Readers of Basic to Brilliant have been asking great questions that are relevant for growing small to mid-size businesses. Here are a few, along with the answers. If you have questions you’d like answered, or would like to know more about the issues raised below, please reach out! Contact us for more information.
Kurtis Osborne, Director of Operations and Finance, Wilson Developments Ltd asks:
Q: Employees in our small business wear multiple hats. As we hire new people, our roles are constantly adjusted for each individual. How do we continually design new roles and update old ones to reflect the growth and changes in our business?
A: One of the first steps is to establish a list of core accountabilities for each role, the key relationships the person will have internally and externally, and the measure for success. Make these as foundational to the role as you can, updating them with a review every six months or annually. For new hires, you can then customize their role with an expectation plan for the first six months to one year that includes initial projects, tasks to complete, and learning milestones expected. All of these should align with the measures for success in the role, even though their daily tasks may be some variation of the core accountabilities. That allows you the flexibility you need with new hires while maintaining a base line understanding of the role and how success will be measured.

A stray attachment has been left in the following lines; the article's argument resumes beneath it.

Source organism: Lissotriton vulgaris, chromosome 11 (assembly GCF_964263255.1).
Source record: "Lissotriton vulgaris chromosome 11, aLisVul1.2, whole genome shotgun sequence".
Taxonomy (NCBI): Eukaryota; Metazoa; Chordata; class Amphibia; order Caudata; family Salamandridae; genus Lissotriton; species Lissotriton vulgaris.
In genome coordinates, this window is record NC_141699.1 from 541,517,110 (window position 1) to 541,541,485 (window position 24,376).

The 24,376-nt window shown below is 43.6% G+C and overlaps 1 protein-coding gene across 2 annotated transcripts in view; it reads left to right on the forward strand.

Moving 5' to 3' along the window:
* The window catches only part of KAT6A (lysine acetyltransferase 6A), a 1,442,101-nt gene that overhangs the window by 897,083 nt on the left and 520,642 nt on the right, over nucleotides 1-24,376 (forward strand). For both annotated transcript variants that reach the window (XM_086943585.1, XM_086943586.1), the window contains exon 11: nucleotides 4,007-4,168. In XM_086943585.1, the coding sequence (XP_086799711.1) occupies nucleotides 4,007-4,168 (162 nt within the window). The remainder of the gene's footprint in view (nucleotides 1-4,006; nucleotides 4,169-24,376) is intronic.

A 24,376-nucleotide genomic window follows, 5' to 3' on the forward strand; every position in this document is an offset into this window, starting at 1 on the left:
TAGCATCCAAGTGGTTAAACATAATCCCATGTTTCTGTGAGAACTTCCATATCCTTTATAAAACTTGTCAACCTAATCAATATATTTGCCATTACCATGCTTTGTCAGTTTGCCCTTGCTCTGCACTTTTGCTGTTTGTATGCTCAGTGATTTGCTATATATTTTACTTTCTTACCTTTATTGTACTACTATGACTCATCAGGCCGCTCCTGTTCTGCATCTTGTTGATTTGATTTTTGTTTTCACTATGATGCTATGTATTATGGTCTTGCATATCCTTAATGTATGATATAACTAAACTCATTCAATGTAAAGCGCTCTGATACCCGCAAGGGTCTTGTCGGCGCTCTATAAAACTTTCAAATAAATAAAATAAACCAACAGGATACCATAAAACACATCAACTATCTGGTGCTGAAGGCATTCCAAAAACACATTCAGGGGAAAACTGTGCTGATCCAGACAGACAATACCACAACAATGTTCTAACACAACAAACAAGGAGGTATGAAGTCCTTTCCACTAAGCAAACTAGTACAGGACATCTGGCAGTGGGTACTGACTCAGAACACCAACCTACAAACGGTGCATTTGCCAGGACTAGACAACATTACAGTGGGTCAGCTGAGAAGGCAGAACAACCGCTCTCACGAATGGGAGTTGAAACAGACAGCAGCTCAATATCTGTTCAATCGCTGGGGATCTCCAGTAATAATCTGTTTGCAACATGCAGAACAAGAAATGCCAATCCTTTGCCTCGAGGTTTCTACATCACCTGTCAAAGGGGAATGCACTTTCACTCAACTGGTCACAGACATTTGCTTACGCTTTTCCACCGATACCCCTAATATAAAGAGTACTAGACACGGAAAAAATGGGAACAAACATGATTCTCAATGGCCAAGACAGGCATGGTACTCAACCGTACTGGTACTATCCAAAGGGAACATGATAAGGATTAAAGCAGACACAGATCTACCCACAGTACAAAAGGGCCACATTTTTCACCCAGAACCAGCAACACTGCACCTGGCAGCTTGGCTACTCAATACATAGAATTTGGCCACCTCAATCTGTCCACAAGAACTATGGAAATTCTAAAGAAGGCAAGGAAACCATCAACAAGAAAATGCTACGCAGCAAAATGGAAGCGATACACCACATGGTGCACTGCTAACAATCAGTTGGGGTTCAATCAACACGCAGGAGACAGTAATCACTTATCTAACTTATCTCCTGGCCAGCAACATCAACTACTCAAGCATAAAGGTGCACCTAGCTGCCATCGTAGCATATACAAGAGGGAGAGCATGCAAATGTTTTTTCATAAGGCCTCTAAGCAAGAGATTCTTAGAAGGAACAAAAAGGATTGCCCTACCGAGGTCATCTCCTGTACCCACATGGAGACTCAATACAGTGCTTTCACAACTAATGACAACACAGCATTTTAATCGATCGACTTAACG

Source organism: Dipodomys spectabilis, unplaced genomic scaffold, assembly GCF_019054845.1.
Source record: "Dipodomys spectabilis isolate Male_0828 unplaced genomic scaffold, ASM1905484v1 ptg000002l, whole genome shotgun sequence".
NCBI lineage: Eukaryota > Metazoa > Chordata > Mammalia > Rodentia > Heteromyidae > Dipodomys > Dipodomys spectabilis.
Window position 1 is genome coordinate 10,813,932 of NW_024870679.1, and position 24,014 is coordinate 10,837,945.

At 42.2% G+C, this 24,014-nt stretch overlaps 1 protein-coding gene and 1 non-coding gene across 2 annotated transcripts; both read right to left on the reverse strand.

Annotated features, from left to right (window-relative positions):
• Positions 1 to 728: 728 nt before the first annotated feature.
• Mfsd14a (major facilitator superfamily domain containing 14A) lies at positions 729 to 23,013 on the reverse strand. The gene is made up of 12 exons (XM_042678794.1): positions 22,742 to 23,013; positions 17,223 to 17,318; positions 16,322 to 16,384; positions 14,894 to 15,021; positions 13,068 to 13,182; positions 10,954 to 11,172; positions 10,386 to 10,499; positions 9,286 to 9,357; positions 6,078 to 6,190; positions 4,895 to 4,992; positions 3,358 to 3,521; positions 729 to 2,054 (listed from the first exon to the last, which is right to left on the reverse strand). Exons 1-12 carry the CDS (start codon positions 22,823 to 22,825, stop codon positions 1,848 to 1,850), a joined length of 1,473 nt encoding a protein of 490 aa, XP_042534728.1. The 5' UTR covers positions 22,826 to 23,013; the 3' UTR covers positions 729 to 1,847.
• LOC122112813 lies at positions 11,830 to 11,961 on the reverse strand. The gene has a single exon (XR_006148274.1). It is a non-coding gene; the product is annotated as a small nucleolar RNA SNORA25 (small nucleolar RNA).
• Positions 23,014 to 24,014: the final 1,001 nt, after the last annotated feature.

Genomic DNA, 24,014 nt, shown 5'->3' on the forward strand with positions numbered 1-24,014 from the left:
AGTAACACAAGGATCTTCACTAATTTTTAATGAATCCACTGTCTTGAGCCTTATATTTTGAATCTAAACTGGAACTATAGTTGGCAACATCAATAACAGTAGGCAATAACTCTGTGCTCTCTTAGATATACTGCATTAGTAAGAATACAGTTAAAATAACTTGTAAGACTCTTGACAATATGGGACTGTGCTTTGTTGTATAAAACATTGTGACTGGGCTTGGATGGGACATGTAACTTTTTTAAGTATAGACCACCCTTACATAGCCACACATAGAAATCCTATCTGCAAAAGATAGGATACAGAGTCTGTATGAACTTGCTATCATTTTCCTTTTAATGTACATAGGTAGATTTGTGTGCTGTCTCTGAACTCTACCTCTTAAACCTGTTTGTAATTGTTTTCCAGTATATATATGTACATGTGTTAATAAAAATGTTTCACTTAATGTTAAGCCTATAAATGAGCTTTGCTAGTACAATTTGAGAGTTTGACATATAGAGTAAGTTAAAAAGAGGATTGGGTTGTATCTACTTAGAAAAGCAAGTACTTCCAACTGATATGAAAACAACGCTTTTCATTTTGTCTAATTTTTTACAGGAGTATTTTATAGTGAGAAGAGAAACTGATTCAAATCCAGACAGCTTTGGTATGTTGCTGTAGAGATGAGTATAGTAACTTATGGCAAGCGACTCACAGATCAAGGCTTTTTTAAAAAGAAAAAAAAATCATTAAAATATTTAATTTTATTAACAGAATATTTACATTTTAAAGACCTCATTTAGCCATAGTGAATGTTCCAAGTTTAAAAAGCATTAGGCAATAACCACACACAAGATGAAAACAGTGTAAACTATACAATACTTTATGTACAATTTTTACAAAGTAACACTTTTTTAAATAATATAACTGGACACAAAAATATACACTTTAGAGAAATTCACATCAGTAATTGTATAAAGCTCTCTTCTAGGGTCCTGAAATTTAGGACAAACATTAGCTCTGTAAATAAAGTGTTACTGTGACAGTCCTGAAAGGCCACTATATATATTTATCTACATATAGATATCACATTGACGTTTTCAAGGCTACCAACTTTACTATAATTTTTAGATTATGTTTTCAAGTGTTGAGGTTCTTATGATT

Sheila Hamilton, President of It’s Time Fitness Results asks:
Q: Can corporate values change?
A: Yes, corporate values can evolve over time. If you’ve identified several values that were relevant in the early years of your business, you may find that as the business grows and changes, the wording of those values may need updating, and there may be one or two new values you’d like to add, or replace with those identified earlier. Take a fresh look at the things your company has stood for or been known for no matter the circumstance. Then identify the key people who consistently demonstrate those behaviours. What three to five word statements would describe the core behaviours those individuals share in common? This can give you insight into the values that are core to your business today.
Doug Vanderspek, Transportation Executive asks:
Q: What brilliant practice would you recommend for implementation of a learning management system when a company has multiple locations (even global locations)?
A: Good question! When a company has dispersed teams, knowledge sharing and honing the learning culture are more important than ever. Intentional, scheduled and frequent knowledge sharing is essential. Ideally this can be facilitated through a learning channel built into an online collaboration hub such as Slack that provides the platform for people to share what they are learning and document the learning points in a centralized location. Weekly meeting structures that include dedicated time at the end to share real-time learning and feedback are one way to formalize the knowledge sharing process.